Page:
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Most everyone probably has something from the first spring they can remember, even if only a fragment of a memory. One of my favorite is the smell of thawing ground combined with the moist decay of woodland. I suspect it’s one of my earliest memories I have learned to associate with spring‘s arrival. Such accumulated fragments fuel our ability to reminisce from spring to spring throughout our lives.
Though this winter continues to cast long shadows over fields and prairies, the afternoon breeze no longer delivers a cold sting. Soon, migrating Sandhill Cranes will once again grace the skies over southern Wisconsin. Even in winter, though, nature’s harbingers can be found during a visit to the woods. A fresh season of life begins to emerge as a female Great Horned Owl protects her recently laid eggs on a large stick nest. I enjoy how nature initiates her work slowly, a crescendo through April, and then a flurry of activity by May!
As a learned amateur naturalist, the accumulation of these memories matures over time into a phylogenic parade of reunion and rebirth. Whether a stream swelling with runoff, blossoming wildflowers, an insect hatching, or perhaps a recoiling earthworm, such “first of the season” observations can trigger a peculiar emotion that seems similar to déjà vu. Even if merely an anomaly of memory, it adds a kind of transcendent quality to spring’s glory as it unfolds through April and May.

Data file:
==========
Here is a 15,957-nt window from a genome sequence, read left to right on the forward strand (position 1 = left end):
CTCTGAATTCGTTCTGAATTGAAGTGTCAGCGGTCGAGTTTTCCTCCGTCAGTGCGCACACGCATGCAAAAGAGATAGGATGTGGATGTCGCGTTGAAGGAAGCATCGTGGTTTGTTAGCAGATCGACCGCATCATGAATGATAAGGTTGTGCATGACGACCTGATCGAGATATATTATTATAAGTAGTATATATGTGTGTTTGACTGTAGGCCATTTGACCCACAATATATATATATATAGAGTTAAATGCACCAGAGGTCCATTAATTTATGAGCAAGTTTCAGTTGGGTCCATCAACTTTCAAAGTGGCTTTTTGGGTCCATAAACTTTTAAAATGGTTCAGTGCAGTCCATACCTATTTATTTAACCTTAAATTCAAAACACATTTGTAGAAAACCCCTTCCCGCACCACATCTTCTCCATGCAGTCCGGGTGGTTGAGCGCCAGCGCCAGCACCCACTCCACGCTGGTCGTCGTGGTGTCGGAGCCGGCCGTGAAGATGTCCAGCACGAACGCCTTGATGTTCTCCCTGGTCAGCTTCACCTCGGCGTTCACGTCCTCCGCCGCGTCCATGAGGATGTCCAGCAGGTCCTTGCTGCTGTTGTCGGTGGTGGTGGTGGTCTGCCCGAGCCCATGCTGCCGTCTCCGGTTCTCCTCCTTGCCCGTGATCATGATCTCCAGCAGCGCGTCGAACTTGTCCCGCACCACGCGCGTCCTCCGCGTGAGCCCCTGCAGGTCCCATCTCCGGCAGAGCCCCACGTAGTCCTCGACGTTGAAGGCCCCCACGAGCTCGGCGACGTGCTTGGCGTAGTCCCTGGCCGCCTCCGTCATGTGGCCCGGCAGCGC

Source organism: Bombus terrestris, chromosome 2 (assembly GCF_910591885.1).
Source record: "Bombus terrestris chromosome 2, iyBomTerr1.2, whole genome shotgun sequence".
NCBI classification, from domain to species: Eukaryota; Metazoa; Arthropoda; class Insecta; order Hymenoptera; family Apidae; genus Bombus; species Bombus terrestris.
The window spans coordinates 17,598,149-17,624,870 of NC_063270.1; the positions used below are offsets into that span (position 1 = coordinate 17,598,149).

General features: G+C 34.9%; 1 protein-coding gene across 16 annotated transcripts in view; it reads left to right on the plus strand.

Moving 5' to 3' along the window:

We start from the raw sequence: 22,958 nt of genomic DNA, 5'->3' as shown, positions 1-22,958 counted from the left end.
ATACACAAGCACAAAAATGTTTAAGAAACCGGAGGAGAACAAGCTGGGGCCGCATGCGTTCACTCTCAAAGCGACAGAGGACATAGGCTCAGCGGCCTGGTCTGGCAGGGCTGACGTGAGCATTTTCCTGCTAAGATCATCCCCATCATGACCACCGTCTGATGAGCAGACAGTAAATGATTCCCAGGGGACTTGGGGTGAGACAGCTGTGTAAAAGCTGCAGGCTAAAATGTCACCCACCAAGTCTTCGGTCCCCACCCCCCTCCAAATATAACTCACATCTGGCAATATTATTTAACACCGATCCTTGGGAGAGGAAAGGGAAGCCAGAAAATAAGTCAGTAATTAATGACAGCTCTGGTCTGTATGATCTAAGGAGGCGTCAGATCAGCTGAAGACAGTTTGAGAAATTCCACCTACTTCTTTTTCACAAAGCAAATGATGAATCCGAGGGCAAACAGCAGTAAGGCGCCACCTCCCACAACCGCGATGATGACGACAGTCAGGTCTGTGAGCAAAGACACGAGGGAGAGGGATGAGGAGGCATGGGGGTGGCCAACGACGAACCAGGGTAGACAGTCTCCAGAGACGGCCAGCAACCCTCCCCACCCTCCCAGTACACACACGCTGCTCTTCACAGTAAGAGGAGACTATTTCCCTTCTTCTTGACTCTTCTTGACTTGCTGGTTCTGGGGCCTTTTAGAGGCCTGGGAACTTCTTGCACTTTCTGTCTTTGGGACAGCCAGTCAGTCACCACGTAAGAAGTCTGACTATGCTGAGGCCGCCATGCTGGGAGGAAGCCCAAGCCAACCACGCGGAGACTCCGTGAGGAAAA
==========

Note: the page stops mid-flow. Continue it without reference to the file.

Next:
Spring is also a time of reunion with fellow birders and friends I haven’t seen since fall migration. During this spring’s transition, rebirth, and reunion, remember let your binoculars rest against your chest once in a while and simply let your eyes, ears, and lungs collect the natural beauty all around you. Looking at the ground, you might decide to kneel in the grass and inspect the tiny lives residing there. To the sky, face south and feel the wind. If the breeze feels warm against your face, then perhaps millions of feathered promises will reunite with your favorite bird haunt the following morning.
Article and photo of Bloodroot contributed by Mike McDowell, an avid digiscoper, amateur naturalist, and Eagle Optics employee.